I get a lot of questions about whether or not it's necessary to go to art school. The short answer is this: No. In more than 20 years as a working artist, none of my clients have shown the slightest interest in whether I had a diploma. Your portfolio is all publishers and art directors care about, and your work is all that readers and fans will ever see. So why go to school? In my case, I needed a structured environment with teachers to help me rearrange my priorities and classmates to call me on my B.S.
That said, art school isn't for everyone. It can cost anywhere between a lot and a fortune, the quality of instruction can vary wildly, and not everyone learns well in a classroom. But teaching yourself is hard. Making comics is a demanding craft, and there's a lot you'll need to know, particularly if you're interested in a traditional style rooted in academic illustration. Fortunately, there are a lot of books to get an aspiring artist over the hump.
For decades the core of any traditional comics artists library was formed by two sets of books:
Loomis' books are back in print after years of being unavailable outside of eBay, digital bootlegs and 7th generation photocopies. Among Loomis' many books are 3 must-haves:
Figure Drawing for All It's Worth
This book is all about drawing people—construction, anatomy, proportion, lighting, gesture, rhythm, etc.
This textbook emphasizes the principles of composition, and how to arrange the elements in your picture to communicate clearly. It largely assumes you already know how to draw.
This is a sort of a problem-solving manual, with lots of wonderful diagrams explaining how to accurately describe forms in space and how to light them.
Loomis' aesthetic and his techniques are rooted firmly in early 20th Century American illustration, but the principles he teaches are rock-solid and will be valuable to any artist.
The Famous Artists School lesson books were correspondence courses from the 1950s and ‘60s. There were separate ones for illustrators and cartoonists, both contained in multiple oversized binders. There's some overlap between the two courses, but both contain ridiculously valuable lessons in telling stories with pictures, written and illustrated by the undisputed masters of the craft: Norman Rockwell, Albert Dorne, Robert Fawcett, and many more.
The Famous Artists School lesson books are, alas, out of print. Copies frequently turn up on eBay and at used bookstores, but they aren't cheap. Illegal scans show up on pirate sites now and then, too. I wouldn't feel right steering my readers to those sites, but if you go to one, you'll have a chance to do some quick life-drawing from all the pop-up windows full of nudes.
One thing in the FAS books that was particularly helpful was their lesson on drapery- the clothed figure. This remains a big gap in the world of how-to books. Burne Hogarth wrote a book on the subject, but I don't think it's particularly useful. I like Drawing People: How to Portray the Clothed Figure by Barbara Bradley. And there's a short but very good section of Jack Hamm's Drawing the Head and Figure that was quite helpful to me.
I recommend several of Jack Hamm's “How To” books. They're ostensibly written for younger readers, but advanced students and working professionals will still find plenty of useful information in them. Along with Drawing the Head and Figure, you'd do well to get your hands on these:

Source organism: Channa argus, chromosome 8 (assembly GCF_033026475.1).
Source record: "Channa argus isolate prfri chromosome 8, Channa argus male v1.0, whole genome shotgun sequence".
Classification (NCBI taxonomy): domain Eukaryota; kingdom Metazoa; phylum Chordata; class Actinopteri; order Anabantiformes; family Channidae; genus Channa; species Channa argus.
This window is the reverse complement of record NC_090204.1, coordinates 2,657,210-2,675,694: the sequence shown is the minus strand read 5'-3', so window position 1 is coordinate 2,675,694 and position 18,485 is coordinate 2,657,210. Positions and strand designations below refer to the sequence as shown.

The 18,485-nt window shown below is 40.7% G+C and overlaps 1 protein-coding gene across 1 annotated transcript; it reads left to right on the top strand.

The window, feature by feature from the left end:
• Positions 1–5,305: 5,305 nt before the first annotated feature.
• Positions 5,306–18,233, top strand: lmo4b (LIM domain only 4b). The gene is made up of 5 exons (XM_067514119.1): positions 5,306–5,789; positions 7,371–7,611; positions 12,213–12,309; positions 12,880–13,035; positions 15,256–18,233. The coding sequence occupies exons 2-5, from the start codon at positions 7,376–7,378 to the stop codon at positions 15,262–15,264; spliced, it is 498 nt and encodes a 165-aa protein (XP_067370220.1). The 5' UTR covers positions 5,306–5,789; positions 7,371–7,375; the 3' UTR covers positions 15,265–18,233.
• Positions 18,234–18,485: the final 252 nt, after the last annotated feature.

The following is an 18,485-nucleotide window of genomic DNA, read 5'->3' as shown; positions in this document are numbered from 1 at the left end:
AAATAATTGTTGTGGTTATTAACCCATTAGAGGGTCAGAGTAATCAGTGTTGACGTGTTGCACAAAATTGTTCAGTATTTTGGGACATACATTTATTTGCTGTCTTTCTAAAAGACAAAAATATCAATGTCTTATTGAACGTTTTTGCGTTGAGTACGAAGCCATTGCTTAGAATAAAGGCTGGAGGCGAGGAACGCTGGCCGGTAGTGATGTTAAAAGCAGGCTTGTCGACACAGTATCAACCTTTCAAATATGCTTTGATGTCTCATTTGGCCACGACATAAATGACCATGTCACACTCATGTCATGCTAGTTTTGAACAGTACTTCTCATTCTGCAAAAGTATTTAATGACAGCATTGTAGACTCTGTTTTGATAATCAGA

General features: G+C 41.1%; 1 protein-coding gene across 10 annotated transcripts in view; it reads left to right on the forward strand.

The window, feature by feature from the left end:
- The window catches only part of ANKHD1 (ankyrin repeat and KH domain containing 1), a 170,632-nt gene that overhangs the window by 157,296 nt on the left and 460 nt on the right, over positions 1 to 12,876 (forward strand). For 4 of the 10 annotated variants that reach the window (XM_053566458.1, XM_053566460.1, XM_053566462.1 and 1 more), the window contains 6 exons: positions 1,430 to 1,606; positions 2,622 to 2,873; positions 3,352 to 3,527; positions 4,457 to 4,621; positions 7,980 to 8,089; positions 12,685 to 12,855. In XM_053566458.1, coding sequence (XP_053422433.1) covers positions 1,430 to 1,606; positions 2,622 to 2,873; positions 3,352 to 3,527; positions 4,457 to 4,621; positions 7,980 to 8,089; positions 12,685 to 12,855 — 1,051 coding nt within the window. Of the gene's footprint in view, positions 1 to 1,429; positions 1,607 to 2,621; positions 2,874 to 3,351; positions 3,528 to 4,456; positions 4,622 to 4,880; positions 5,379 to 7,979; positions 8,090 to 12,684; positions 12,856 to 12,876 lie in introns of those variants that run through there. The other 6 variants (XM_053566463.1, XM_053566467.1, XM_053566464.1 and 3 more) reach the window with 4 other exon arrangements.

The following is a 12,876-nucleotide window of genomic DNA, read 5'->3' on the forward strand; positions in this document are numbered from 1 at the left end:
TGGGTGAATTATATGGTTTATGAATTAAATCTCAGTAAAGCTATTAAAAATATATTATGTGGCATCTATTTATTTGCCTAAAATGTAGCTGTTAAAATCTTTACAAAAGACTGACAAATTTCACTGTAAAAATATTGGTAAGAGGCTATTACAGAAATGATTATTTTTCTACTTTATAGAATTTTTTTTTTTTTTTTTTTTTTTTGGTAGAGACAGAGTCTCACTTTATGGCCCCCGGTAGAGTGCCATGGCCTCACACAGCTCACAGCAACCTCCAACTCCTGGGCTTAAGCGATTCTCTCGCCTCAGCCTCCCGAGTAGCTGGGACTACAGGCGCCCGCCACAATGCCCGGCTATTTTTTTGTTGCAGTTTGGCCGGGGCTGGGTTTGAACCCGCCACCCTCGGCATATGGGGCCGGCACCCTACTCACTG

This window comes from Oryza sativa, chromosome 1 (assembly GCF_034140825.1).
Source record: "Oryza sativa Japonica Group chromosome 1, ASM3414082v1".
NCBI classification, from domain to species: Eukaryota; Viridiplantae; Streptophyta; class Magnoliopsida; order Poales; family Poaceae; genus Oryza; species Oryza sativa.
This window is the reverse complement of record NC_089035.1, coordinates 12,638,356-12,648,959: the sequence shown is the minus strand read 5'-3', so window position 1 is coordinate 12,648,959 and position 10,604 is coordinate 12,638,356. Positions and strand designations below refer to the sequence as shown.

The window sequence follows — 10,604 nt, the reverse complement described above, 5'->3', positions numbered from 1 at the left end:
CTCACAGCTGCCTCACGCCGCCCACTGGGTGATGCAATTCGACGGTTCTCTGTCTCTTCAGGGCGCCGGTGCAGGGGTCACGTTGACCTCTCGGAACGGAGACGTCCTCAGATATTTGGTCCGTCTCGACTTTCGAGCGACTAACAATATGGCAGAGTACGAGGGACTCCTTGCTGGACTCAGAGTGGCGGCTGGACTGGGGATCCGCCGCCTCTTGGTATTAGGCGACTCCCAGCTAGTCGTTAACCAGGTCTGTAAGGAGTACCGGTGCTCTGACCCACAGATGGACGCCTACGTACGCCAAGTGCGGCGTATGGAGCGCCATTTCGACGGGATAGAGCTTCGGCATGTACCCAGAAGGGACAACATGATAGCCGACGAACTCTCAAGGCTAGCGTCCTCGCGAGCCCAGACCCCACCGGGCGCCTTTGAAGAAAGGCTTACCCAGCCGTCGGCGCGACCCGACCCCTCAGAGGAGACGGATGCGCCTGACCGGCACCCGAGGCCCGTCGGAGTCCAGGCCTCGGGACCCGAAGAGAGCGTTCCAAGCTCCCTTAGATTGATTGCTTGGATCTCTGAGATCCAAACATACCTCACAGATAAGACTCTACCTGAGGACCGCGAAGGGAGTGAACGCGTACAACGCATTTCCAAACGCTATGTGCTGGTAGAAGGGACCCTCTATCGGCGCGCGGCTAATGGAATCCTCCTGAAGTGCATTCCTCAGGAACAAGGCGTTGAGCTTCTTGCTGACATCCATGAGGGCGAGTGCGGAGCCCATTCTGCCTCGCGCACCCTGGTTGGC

These books are absolutely crammed with info. White-space is at a premium throughout. If there's anywhere on the page Hamm can squeeze in another helpful drawing, he'll do it!
Hamm's book on animals is helpful, and a great start on the subject. But for more in-depth lessons, I'd recommend The Weatherly Guide to Drawing Animals by Joe Weatherly. Weatherly doesn't offer step-by-step guides, and he's light on text. He assumes his reader already knows how to draw. But his drawings are immensely knowledgeable statements that can teach volumes to any artist who knows how to read a picture.
Mastering the human figure is a crucial step for many comics artists, particularly those working in adventure genres. I mentioned Loomis' Figure Drawing for All It's Worth earlier. The anatomy lessons in there are good, but not particularly thorough. There are lots of books that cover anatomy in far greater detail:
Atlas of Human Anatomy for the Artist by Stephen Rogers Peck
Peck's book has been a classic in the field for decades.
Constructive Anatomy by George Bridgman
Bridgman's elaborately stylized, diagramatic approach to anatomy has been a traditional resource for artists seeking to understand the figure.
Figure Drawing: Design and Invention by Michael Hampton
My current favorite, this book combines mechanical analysis similar to Bridgman's, with much clearer, more detailed illustrations and text, and makes wonderful use of color to clarify things even further.
In comics, though, it's not enough just to draw the figure. You have to give it a sense of movement—of life. For lessons on that, I often steer students towards books by animators. Character Mentor: Learn by Example to Use Expressions, Poses, and Staging to Bring Your Characters to Life by Tom Bancroft is excellent and has lessons from the world of comics as well as animation. And there are hundreds of pages of important information in The Illusion of Life: Disney Animation by Frank Thomas and Ollie Johnston.
Finally, a recent book that's impressed me immensely is Framed Ink: Drawing and Composition for Visual Storytellers by Marcos Mateu-Mestre. His drawing is superb, but more importantly, I've never seen any book do a better job of explaining the principles of illustration as they apply across all visual media.
That’s a start. Your bookshelf can and will go a lot deeper over time. Most comics artists I know accumulate dozens of books like these, constantly re-enforcing their body of knowledge.
Steve Lieber’s Dilettante appears the second Tuesday of each month here on Toucan!